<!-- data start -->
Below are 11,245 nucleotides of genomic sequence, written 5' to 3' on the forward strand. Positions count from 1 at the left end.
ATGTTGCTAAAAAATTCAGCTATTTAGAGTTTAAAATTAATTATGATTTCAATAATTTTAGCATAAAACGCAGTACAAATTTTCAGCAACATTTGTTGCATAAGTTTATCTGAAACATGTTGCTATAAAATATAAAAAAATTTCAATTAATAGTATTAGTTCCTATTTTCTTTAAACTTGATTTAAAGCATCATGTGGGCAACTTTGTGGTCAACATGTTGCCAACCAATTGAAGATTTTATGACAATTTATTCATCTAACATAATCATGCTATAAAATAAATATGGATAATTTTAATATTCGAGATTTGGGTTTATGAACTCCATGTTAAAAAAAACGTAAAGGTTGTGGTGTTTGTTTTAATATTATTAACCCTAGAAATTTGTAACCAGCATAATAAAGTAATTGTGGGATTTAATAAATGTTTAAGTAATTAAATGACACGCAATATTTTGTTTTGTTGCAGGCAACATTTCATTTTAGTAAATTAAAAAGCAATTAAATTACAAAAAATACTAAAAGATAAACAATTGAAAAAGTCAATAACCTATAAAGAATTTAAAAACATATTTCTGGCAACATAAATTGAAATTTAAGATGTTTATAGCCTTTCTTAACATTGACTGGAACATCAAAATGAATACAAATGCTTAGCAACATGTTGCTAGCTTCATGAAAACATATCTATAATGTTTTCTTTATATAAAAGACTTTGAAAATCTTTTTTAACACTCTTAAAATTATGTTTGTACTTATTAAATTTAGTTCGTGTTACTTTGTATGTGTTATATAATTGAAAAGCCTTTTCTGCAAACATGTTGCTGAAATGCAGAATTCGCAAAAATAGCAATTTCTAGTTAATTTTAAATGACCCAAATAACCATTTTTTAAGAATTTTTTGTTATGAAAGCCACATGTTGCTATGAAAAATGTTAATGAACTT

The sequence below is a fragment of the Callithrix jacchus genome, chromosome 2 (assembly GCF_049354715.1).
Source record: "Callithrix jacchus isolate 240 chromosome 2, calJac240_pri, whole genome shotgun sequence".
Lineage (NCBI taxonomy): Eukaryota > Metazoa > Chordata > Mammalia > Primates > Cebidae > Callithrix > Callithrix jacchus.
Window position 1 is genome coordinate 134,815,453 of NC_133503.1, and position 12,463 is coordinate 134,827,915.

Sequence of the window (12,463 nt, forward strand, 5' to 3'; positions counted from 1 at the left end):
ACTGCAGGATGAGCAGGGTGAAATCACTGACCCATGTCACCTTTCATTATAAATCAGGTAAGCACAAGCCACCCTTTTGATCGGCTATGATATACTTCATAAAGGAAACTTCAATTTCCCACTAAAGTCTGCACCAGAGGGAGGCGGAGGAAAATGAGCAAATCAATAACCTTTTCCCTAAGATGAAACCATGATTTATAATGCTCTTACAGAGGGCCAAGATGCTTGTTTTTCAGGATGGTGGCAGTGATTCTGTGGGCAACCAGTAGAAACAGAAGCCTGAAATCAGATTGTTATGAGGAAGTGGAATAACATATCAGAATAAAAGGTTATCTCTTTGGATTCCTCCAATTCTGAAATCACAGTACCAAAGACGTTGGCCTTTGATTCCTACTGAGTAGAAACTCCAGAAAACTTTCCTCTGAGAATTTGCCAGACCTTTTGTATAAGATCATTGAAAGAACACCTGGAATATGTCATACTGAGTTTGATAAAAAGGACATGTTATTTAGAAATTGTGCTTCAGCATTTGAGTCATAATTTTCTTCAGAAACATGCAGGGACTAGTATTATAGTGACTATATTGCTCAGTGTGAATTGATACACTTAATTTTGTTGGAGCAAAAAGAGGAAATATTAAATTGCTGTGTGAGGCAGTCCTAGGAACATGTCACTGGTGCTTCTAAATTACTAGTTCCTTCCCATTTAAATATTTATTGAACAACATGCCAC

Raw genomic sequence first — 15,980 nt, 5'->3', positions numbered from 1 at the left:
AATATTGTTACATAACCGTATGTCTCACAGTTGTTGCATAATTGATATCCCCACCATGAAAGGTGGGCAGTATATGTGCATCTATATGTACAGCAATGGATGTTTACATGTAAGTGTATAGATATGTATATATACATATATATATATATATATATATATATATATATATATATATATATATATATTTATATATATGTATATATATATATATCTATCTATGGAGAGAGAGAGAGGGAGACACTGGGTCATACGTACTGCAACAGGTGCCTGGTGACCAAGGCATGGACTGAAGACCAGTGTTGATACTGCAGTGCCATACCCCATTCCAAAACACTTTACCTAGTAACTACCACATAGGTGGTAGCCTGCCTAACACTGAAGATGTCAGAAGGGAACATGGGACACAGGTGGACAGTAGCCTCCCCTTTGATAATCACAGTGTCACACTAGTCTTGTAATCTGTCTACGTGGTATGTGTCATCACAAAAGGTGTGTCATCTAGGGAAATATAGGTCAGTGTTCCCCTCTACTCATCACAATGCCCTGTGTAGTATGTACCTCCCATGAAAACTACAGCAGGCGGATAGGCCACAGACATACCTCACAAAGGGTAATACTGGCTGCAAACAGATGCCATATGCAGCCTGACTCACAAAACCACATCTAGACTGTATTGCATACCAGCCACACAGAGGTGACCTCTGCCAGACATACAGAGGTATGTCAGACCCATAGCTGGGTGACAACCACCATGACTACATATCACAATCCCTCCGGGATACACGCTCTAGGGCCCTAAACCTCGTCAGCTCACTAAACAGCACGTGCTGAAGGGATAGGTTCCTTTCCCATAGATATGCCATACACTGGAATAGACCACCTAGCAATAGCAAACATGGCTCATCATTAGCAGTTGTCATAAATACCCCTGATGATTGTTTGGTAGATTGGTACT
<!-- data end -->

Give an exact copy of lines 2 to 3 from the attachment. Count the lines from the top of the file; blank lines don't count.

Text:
ATGTTGCTAAAAAATTCAGCTATTTAGAGTTTAAAATTAATTATGATTTCAATAATTTTAGCATAAAACGCAGTACAAATTTTCAGCAACATTTGTTGCATAAGTTTATCTGAAACATGTTGCTATAAAATATAAAAAAATTTCAATTAATAGTATTAGTTCCTATTTTCTTTAAACTTGATTTAAAGCATCATGTGGGCAACTTTGTGGTCAACATGTTGCCAACCAATTGAAGATTTTATGACAATTTATTCATCTAACATAATCATGCTATAAAATAAATATGGATAATTTTAATATTCGAGATTTGGGTTTATGAACTCCATGTTAAAAAAAACGTAAAGGTTGTGGTGTTTGTTTTAATATTATTAACCCTAGAAATTTGTAACCAGCATAATAAAGTAATTGTGGGATTTAATAAATGTTTAAGTAATTAAATGACACGCAATATTTTGTTTTGTTGCAGGCAACATTTCATTTTAGTAAATTAAAAAGCAATTAAATTACAAAAAATACTAAAAGATAAACAATTGAAAAAGTCAATAACCTATAAAGAATTTAAAAACATATTTCTGGCAACATAAATTGAAATTTAAGATGTTTATAGCCTTTCTTAACATTGACTGGAACATCAAAATGAATACAAATGCTTAGCAACATGTTGCTAGCTTCATGAAAACATATCTATAATGTTTTCTTTATATAAAAGACTTTGAAAATCTTTTTTAACACTCTTAAAATTATGTTTGTACTTATTAAATTTAGTTCGTGTTACTTTGTATGTGTTATATAATTGAAAAGCCTTTTCTGCAAACATGTTGCTGAAATGCAGAATTCGCAAAAATAGCAATTTCTAGTTAATTTTAAATGACCCAAATAACCATTTTTTAAGAATTTTTTGTTATGAAAGCCACATGTTGCTATGAAAAATGTTAATGAACTT

The sequence below is a fragment of the Callithrix jacchus genome, chromosome 2 (assembly GCF_049354715.1).